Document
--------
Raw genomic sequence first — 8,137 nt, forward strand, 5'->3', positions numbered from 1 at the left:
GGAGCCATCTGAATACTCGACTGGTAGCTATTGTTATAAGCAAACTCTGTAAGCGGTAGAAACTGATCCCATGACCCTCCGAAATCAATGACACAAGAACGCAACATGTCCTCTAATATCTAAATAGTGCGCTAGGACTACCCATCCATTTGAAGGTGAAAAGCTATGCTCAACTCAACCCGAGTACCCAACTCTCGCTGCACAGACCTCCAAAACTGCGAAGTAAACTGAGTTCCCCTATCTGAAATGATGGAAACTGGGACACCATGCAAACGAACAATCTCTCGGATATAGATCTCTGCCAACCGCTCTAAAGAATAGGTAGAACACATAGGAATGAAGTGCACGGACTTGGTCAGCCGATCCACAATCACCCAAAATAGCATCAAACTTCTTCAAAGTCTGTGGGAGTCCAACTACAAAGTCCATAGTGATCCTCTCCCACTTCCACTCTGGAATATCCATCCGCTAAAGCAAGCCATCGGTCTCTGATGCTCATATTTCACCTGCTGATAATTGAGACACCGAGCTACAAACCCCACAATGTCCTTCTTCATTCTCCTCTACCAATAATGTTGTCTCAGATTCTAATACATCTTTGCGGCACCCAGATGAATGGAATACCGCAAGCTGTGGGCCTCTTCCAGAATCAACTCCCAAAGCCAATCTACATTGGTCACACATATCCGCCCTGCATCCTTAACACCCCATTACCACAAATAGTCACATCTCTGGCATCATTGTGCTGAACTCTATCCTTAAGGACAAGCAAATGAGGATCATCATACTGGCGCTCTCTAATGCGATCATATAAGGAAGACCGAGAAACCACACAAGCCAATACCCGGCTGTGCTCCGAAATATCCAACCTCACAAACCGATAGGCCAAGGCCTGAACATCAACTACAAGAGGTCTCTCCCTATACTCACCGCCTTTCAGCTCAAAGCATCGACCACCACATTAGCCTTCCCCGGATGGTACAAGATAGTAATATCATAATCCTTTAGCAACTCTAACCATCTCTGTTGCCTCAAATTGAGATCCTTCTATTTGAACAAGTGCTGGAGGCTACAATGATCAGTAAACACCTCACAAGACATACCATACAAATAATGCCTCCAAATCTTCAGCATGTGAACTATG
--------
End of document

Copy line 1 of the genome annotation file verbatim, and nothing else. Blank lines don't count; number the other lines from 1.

Raw genomic sequence first — 8,137 nt, forward strand, 5'->3', positions numbered from 1 at the left: